Henrietta Billings, Director of SAVE Britain's Heritage, says: "These outline plans show that there are alternative options for housing MPs that don't require expensive wrecking of our modern heritage. There are so many opportunities for parliament to think creatively and deliver a temporary solution that works in terms of cost, design and sustainability. It's not too late for a fresh approach."

Marcus Binney, Executive President of SAVE Britain's Heritage, says: "There are quicker, cheaper and much less destructive alternatives than demolition of this beautiful modern building. Demolition of Richmond House would be state sponsored vandalism of the first order".

The Hopkins Architects design for a temporary chamber in the courtyard of the Foreign and Commonwealth Office 

The aerial section by Ian Chalk Architects shows the two temporary structures for the chambers of both the Commons and the Lords in the courtyards of the Foreign and Commonwealth Office and HM Treasure/HMRC building and King Charles Street covered to provide ancillary space 

In our report, which accompanies the Hopkins and Ian Chalk plans, SAVE slams the current £400m proposals for a temporary chamber for MPs. SAVE has asked parliament for copies of their own studies of different options which led to the decision to demolish Richmond House – this information has been withheld.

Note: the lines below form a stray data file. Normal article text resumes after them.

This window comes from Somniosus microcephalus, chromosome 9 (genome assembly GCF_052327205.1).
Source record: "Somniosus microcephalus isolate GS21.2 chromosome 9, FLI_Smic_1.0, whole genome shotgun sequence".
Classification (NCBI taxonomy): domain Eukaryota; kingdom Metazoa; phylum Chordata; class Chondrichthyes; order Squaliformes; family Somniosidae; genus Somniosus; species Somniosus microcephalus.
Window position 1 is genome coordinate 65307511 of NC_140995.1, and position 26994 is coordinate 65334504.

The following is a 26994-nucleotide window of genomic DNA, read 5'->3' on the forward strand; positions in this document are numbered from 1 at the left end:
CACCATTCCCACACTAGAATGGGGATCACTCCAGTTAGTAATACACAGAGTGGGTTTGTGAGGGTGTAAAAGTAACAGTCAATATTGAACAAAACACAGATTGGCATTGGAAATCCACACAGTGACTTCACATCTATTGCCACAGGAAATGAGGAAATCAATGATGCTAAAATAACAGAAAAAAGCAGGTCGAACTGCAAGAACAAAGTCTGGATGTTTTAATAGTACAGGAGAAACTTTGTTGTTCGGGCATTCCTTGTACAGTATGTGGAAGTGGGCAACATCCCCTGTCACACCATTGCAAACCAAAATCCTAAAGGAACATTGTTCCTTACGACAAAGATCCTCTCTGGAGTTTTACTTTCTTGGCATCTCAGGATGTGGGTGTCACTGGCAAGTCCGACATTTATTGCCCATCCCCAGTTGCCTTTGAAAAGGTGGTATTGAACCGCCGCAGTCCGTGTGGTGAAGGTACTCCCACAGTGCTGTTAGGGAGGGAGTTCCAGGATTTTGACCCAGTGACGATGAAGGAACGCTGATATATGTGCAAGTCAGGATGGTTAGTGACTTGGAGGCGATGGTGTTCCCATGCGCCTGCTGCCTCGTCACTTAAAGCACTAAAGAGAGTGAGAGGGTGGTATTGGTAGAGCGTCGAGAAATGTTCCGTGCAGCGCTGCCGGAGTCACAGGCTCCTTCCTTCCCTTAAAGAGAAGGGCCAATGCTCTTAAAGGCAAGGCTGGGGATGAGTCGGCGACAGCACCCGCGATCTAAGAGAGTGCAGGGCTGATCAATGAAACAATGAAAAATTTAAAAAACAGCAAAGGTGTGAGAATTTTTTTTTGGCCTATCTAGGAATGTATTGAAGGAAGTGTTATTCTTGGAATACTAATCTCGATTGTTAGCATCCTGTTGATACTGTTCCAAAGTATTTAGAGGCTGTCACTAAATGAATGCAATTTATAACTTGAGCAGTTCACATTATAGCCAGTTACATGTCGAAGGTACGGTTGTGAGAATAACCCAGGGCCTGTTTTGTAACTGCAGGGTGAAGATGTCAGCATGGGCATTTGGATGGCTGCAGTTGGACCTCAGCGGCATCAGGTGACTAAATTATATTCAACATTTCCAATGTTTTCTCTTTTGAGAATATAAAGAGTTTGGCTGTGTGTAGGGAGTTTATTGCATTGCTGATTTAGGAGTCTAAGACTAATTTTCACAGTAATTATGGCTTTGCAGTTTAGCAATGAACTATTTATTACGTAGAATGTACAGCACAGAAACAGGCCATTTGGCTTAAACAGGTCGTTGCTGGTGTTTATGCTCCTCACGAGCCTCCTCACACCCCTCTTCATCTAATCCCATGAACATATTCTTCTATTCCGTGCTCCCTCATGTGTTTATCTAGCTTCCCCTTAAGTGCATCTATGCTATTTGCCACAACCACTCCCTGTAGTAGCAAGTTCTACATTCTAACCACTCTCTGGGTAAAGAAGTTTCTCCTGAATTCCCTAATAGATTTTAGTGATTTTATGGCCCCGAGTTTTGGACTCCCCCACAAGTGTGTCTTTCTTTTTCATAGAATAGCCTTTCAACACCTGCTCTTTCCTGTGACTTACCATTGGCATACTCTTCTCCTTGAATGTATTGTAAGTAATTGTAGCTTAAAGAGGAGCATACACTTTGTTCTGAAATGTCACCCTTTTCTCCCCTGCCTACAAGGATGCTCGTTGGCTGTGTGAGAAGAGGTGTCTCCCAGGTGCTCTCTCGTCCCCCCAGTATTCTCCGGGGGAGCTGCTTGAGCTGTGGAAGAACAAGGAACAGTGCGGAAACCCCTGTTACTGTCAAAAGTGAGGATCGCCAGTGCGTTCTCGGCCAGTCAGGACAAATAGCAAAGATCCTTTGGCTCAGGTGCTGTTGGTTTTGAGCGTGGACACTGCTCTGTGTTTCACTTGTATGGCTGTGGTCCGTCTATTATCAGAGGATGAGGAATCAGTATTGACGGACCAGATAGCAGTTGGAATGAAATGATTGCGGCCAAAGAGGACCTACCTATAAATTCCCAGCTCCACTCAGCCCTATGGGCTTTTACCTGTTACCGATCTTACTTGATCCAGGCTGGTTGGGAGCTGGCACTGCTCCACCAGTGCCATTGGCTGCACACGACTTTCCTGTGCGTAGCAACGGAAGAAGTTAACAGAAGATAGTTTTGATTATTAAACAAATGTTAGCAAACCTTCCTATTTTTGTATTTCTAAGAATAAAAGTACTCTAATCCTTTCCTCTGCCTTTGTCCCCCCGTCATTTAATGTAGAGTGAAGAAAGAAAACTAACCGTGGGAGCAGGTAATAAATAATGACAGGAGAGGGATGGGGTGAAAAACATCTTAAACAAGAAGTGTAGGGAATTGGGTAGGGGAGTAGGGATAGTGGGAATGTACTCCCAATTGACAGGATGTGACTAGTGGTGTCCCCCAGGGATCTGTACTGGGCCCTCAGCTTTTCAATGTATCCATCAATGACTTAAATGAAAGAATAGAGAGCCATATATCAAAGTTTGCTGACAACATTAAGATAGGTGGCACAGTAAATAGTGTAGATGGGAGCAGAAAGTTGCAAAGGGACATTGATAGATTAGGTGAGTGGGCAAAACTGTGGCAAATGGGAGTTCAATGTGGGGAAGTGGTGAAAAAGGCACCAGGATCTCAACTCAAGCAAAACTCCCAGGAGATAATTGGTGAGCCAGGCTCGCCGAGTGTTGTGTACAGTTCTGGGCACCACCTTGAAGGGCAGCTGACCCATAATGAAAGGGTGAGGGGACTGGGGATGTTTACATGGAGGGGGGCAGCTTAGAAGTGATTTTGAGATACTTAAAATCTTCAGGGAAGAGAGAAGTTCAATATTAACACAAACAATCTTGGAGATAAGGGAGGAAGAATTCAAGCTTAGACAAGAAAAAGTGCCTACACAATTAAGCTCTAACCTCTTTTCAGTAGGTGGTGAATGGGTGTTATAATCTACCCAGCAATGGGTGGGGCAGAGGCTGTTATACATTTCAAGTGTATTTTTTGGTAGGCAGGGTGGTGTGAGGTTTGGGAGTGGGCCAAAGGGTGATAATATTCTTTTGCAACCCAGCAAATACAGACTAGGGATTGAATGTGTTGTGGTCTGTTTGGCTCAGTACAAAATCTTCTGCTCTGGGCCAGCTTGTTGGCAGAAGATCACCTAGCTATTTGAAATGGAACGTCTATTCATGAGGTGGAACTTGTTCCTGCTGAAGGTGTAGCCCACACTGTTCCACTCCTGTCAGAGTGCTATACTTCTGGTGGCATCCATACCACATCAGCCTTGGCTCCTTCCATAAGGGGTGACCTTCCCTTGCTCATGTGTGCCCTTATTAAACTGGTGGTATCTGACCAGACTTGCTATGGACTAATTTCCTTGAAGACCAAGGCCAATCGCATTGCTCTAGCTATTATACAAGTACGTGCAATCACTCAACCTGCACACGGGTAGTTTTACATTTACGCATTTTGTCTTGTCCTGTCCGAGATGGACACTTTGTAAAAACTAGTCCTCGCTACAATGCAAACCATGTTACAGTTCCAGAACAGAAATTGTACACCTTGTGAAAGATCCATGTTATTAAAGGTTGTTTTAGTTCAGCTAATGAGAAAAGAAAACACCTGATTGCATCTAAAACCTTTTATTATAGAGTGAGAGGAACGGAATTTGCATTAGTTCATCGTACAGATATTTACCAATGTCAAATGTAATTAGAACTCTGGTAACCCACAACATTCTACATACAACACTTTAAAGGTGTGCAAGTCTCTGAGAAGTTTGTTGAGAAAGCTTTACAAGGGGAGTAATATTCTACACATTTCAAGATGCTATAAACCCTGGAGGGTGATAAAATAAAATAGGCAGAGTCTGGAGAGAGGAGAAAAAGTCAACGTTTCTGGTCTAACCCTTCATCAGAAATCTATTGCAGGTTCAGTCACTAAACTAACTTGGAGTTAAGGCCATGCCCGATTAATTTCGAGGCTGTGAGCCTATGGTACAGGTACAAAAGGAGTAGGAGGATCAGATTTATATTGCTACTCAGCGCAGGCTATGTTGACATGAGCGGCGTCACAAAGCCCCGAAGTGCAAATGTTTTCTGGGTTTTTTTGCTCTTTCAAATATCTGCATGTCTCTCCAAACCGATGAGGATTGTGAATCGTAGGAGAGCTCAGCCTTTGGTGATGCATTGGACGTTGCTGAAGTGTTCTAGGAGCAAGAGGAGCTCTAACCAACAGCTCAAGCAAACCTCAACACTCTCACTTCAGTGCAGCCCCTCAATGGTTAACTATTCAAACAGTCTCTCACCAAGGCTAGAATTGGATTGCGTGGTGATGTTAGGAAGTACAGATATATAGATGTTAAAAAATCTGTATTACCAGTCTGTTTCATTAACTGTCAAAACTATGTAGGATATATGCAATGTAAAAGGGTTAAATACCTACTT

There are at least eight alternative sites in the vicinity of Richmond House and Whitehall that do not involve the level of waste, expense and destruction as currently proposed. For example, architects Foster and Partners have published a detailed proposal for Horseguards Parade. The ample dimensions of Horseguards Parade could be used to provide temporary chambers for both Lords and Commons with offices for MPs, Peers and staff immediately adjacent. Another is the Sir Michael Hopkins proposal for a temporary MPs chamber inside half of the atrium of Portcullis House